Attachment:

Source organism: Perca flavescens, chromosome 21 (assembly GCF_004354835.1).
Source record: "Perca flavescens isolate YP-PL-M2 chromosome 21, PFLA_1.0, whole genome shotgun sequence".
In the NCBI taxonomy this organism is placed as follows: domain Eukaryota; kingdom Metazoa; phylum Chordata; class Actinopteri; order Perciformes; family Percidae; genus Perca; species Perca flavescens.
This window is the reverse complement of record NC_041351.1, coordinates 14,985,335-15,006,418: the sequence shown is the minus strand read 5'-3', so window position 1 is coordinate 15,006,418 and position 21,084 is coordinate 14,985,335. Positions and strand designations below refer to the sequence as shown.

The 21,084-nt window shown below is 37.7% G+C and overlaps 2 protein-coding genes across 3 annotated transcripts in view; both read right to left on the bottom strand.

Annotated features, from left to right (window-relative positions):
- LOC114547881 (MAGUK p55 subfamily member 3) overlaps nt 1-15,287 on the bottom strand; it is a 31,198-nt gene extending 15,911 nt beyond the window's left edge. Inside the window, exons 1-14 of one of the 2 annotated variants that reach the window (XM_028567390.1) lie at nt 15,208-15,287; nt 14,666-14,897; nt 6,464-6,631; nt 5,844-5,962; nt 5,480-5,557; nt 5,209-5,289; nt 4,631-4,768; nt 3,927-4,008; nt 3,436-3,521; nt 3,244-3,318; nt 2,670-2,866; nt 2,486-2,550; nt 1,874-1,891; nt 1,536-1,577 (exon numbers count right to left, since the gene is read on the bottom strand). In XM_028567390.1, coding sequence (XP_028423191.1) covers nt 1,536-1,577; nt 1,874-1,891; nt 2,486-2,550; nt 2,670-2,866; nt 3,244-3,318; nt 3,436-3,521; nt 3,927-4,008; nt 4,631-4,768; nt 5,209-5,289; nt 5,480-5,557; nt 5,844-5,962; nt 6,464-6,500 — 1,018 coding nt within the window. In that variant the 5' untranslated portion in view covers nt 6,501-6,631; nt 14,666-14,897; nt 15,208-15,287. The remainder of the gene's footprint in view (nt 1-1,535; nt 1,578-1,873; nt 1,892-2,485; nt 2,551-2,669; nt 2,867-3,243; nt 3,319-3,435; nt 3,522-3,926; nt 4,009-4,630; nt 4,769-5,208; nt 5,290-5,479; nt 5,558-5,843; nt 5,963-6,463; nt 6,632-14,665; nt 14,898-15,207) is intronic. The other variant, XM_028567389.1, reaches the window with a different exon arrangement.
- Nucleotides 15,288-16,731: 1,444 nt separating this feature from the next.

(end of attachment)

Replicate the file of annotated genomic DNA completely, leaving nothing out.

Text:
Source organism: Perca flavescens, chromosome 21 (assembly GCF_004354835.1).
Source record: "Perca flavescens isolate YP-PL-M2 chromosome 21, PFLA_1.0, whole genome shotgun sequence".
In the NCBI taxonomy this organism is placed as follows: domain Eukaryota; kingdom Metazoa; phylum Chordata; class Actinopteri; order Perciformes; family Percidae; genus Perca; species Perca flavescens.
This window is the reverse complement of record NC_041351.1, coordinates 14,985,335-15,006,418: the sequence shown is the minus strand read 5'-3', so window position 1 is coordinate 15,006,418 and position 21,084 is coordinate 14,985,335. Positions and strand designations below refer to the sequence as shown.

The 21,084-nt window shown below is 37.7% G+C and overlaps 2 protein-coding genes across 3 annotated transcripts in view; both read right to left on the bottom strand.

Annotated features, from left to right (window-relative positions):
- LOC114547881 (MAGUK p55 subfamily member 3) overlaps nt 1-15,287 on the bottom strand; it is a 31,198-nt gene extending 15,911 nt beyond the window's left edge. Inside the window, exons 1-14 of one of the 2 annotated variants that reach the window (XM_028567390.1) lie at nt 15,208-15,287; nt 14,666-14,897; nt 6,464-6,631; nt 5,844-5,962; nt 5,480-5,557; nt 5,209-5,289; nt 4,631-4,768; nt 3,927-4,008; nt 3,436-3,521; nt 3,244-3,318; nt 2,670-2,866; nt 2,486-2,550; nt 1,874-1,891; nt 1,536-1,577 (exon numbers count right to left, since the gene is read on the bottom strand). In XM_028567390.1, coding sequence (XP_028423191.1) covers nt 1,536-1,577; nt 1,874-1,891; nt 2,486-2,550; nt 2,670-2,866; nt 3,244-3,318; nt 3,436-3,521; nt 3,927-4,008; nt 4,631-4,768; nt 5,209-5,289; nt 5,480-5,557; nt 5,844-5,962; nt 6,464-6,500 — 1,018 coding nt within the window. In that variant the 5' untranslated portion in view covers nt 6,501-6,631; nt 14,666-14,897; nt 15,208-15,287. The remainder of the gene's footprint in view (nt 1-1,535; nt 1,578-1,873; nt 1,892-2,485; nt 2,551-2,669; nt 2,867-3,243; nt 3,319-3,435; nt 3,522-3,926; nt 4,009-4,630; nt 4,769-5,208; nt 5,290-5,479; nt 5,558-5,843; nt 5,963-6,463; nt 6,632-14,665; nt 14,898-15,207) is intronic. The other variant, XM_028567389.1, reaches the window with a different exon arrangement.
- Nucleotides 15,288-16,731: 1,444 nt separating this feature from the next.